Grow Your Own Pharmacy: 3 Must-Have Medicinal Herbs
‘Tis the season to be jolly and contagious. Winter seems to be a time when the cold and flu run amok through otherwise healthy communities. Already I’m seeing reports of entire families taken out at once, parents and kids laid up in a pile of tissues and blankets. There’s nothing fun about being sick, especially the feeling that conventional products are your only hope for a little relief.
Medicinal plants are an ideal way to give your body what it really needs — immune support — while also making you feel more comfortable. Although they’re not a quick fix like over-the-counter remedies, they will actually help you heal instead of just masking your symptoms. Homegrown herbal medicines can treat many of the same ailments as conventional remedies, but with very few side effects and at only a fraction of the cost.
If you’re ready to say goodbye to foul-tasting, delirium-inducing “medicines” like Nyquil and Sudafed, here are a list of medicinal herbs that you can grow right in your garden or window box. Also included are tips on how to use them to start feeling better fast. (Note: Do not use a medicinal herb or supplement without first talking to your health care provider, especially if you’re currently taking a prescription medication. Some negative interactions can occur).
Echinacea was highly valued as a medicinal herb by Native Americans and early American settlers who used it to treat weeping wounds, boils, abscesses and snakebite. Today, Echinacea is still one of the most widely used medicinal herbs. Echinacea is most commonly known as an immune system booster, but it’s also an effective anti-inflammatory and antiviral treatment for wounds. In your garden, echinacea will produce lovely purple and pink flowers in late summer. A review of 14 clinical trials found that echinacea reduced the odds of developing a cold by 58% and the duration of a cold by 1-4 days.
Peppermint is a fragrant and easy to grow herb that has been used as a medicine for thousands of years. Its soothing properties make it an excellent choice for upset stomach, sore throats, heartburn and fevers. The oil that’s extracted from the peppermint plant contains lots of compounds. Menthol is the most abundant and pharmacologically important. In 2007, Italian investigators reported that 75% of the patients in their study who took peppermint oil capsules for four weeks had a major reduction in their IBS symptoms, compared with just 38% of those who took a placebo pill. Peppermint is high in vitamins A and C, as well as manganese. When applied topically, peppermint also has a soothing and cooling effect on skin irritations caused by hives, poison ivy, or poison oak.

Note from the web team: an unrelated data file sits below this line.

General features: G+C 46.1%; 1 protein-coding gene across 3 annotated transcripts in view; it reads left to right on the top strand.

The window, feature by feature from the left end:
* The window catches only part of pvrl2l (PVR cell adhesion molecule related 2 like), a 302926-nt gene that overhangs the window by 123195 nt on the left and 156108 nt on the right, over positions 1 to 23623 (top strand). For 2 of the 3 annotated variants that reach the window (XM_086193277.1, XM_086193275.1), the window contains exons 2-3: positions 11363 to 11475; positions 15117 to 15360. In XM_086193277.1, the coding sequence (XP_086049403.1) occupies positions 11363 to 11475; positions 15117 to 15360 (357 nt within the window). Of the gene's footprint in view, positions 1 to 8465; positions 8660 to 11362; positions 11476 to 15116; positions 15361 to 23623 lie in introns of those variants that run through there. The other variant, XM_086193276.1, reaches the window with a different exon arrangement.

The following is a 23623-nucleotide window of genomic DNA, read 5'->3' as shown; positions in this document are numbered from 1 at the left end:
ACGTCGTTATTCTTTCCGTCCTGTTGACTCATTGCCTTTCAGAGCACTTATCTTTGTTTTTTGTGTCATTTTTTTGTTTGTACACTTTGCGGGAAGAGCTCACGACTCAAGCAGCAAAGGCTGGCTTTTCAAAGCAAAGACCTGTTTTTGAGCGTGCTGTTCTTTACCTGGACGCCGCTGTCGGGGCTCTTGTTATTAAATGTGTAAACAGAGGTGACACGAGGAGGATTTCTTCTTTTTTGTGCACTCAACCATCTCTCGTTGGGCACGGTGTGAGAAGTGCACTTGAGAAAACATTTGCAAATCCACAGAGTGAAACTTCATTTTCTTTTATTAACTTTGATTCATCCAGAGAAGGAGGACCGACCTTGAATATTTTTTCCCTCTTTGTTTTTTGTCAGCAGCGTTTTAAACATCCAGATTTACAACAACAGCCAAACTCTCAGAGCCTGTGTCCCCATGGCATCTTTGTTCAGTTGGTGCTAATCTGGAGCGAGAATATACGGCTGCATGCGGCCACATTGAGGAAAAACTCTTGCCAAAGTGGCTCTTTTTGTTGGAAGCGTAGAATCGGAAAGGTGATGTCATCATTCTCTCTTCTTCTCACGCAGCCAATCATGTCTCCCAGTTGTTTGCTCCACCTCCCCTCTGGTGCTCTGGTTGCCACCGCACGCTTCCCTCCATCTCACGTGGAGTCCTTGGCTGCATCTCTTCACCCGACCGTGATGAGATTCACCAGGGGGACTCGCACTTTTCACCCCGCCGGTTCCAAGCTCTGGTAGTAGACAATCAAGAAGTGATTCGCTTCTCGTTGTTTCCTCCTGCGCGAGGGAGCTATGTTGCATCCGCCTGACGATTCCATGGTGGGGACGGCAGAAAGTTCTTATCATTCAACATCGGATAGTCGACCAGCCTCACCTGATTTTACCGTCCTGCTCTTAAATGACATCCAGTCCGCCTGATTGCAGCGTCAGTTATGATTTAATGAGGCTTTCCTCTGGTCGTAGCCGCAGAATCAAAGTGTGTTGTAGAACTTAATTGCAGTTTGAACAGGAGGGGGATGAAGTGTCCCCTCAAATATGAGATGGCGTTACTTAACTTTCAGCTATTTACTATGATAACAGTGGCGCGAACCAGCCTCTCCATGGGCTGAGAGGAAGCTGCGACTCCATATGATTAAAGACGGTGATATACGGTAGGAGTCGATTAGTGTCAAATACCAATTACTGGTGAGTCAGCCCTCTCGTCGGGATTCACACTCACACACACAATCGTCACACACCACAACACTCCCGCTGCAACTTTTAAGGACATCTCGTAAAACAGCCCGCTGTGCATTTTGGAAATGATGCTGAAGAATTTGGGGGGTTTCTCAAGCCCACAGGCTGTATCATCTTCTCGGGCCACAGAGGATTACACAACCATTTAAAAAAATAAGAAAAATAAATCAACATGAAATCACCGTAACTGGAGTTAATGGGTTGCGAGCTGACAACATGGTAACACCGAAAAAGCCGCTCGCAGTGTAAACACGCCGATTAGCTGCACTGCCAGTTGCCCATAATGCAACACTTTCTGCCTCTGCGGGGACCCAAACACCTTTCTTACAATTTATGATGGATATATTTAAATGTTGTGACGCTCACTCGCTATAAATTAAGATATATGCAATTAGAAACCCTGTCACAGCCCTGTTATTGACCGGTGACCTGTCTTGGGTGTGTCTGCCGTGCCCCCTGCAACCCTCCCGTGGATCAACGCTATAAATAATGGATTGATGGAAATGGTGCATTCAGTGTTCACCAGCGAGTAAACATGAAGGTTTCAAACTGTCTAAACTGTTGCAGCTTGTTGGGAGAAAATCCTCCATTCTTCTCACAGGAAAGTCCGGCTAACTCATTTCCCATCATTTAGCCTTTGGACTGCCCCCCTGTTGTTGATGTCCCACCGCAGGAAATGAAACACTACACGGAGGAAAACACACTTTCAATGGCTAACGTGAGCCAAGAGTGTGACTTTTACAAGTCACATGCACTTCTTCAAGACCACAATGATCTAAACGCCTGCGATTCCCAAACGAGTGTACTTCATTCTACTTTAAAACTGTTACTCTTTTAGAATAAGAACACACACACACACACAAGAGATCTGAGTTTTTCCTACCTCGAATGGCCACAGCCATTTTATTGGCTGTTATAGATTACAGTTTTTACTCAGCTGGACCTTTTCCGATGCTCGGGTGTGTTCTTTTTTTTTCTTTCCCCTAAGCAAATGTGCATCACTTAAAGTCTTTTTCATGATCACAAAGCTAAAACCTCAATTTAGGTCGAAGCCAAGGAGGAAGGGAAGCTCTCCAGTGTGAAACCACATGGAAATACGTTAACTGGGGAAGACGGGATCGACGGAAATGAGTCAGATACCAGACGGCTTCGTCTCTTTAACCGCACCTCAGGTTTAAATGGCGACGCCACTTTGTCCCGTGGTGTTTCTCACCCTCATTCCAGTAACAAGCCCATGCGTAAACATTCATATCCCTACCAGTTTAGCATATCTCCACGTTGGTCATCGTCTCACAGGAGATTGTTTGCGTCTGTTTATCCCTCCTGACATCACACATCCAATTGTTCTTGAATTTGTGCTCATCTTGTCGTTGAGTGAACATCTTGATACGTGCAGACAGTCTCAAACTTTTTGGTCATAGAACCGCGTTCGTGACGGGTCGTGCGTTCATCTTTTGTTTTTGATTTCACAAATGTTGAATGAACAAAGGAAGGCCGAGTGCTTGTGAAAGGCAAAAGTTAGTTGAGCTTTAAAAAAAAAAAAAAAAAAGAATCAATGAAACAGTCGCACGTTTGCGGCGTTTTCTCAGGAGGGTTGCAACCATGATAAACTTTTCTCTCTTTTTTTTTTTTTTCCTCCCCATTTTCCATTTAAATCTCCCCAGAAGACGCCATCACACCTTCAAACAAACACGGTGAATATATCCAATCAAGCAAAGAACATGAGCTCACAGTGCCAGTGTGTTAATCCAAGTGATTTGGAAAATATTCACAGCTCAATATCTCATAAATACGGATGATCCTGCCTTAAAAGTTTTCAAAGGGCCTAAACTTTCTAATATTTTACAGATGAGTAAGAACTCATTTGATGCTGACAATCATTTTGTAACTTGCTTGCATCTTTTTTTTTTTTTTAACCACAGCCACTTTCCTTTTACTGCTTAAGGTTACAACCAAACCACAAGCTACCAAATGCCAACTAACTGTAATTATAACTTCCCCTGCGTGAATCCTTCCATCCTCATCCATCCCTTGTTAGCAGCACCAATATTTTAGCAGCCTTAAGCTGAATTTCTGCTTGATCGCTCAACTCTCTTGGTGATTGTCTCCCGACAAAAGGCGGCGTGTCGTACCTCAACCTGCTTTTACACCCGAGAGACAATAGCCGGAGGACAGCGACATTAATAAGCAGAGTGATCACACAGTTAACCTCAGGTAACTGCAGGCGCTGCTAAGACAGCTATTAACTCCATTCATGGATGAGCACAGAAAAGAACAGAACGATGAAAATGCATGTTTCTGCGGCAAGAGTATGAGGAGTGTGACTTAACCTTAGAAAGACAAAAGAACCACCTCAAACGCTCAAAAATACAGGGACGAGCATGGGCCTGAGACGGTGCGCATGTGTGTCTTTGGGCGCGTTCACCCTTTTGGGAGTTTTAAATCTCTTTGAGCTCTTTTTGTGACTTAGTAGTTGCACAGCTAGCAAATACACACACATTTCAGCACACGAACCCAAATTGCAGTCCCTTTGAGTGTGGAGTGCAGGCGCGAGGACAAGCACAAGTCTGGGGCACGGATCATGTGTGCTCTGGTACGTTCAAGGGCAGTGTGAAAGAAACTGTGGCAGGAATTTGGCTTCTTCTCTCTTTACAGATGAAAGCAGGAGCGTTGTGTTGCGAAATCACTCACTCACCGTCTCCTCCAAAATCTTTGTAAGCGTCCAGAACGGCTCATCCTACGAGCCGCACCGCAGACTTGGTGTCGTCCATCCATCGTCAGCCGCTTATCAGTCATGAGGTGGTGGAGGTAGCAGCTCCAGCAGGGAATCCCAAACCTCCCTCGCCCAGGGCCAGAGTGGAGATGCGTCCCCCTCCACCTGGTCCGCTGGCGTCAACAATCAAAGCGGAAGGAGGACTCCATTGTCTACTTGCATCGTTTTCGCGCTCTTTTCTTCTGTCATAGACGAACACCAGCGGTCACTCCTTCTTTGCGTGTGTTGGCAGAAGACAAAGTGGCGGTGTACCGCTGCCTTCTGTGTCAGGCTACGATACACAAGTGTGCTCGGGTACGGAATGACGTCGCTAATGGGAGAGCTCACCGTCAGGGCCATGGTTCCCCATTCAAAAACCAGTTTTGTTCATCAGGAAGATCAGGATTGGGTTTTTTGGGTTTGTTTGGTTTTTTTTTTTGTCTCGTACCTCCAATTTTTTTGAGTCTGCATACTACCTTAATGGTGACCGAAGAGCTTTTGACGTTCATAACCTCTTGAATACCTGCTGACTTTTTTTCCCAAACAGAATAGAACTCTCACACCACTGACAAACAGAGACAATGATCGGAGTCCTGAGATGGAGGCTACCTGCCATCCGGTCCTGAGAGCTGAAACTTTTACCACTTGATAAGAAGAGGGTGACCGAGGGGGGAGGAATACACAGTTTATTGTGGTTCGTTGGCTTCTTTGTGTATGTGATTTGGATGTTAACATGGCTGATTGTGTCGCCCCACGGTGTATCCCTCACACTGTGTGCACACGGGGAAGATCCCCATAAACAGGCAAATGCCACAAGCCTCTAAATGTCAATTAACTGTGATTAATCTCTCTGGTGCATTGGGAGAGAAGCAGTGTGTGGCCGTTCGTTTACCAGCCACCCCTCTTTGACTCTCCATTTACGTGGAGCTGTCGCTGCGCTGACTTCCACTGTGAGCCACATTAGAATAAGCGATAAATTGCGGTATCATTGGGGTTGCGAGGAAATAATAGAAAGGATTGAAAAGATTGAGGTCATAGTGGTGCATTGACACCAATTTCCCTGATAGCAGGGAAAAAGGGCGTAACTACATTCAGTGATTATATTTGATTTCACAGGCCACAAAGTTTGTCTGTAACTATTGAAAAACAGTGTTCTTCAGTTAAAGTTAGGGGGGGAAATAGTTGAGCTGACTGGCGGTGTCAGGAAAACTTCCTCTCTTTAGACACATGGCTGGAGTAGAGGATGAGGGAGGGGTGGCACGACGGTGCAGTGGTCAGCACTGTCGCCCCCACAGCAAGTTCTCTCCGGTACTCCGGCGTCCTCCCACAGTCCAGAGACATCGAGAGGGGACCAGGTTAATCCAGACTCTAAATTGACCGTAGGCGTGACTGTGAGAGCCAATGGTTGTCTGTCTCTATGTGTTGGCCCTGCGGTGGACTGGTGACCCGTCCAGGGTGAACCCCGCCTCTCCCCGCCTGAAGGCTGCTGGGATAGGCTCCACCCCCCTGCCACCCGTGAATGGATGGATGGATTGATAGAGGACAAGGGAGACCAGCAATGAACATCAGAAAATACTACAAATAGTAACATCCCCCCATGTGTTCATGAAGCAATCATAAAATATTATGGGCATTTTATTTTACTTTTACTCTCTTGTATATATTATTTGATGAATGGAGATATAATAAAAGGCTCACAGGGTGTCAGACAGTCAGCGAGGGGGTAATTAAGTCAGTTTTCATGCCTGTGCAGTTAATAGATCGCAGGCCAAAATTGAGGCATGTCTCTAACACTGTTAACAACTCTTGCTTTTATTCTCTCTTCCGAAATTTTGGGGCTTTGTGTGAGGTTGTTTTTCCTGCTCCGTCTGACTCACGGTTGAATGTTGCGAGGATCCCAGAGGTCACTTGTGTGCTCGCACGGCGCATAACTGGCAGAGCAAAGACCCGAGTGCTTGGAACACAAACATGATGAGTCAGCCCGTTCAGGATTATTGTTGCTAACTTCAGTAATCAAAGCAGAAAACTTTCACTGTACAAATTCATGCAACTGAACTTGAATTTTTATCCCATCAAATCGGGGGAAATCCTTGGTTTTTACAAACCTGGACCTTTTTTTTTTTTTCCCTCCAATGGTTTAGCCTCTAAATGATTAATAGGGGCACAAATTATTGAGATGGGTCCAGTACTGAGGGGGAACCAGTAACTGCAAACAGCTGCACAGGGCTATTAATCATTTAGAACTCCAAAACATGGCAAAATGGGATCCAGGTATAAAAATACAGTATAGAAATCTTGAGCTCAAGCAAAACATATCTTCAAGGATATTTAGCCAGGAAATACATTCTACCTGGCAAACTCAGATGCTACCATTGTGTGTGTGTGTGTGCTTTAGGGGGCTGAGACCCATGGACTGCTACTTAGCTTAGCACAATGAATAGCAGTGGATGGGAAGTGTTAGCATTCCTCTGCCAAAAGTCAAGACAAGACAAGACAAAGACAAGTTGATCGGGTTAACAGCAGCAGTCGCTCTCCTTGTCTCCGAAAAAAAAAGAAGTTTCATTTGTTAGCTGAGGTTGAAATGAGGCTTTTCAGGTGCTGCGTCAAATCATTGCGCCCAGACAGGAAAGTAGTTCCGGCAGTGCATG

Chamomile has been used as a medicine for thousands of years, dating back to the ancient Egyptians, Romans, and Greeks. Historically, chamomile has been used to treat many conditions, including aches and pain, upset stomach, the common cold, wounds, and burns. This herb also promotes relaxation and is widely popular brewed into tea as a sleep aid. The oil contains ingredients that reduce swelling and may limit the growth of bacteria, viruses and fungi. The tiny daisy-like flowers of German chamomile have white collars circling raised, cone-shaped, yellow centers and are less than an inch wide, growing on long, thin, light green stems. Chamomile is native to Europe, north Africa, and some parts of Asia, making it an easy plant to grow indoors or out.
How to Use: Make tea from chamomile flowers; make a chamomile tincture; add a few drops of essential oil of chamomile to hot water (or use tea) and breathe in the steam to calm a cough; make a paste by mixing powdered herb with water and apply to inflamed skin.
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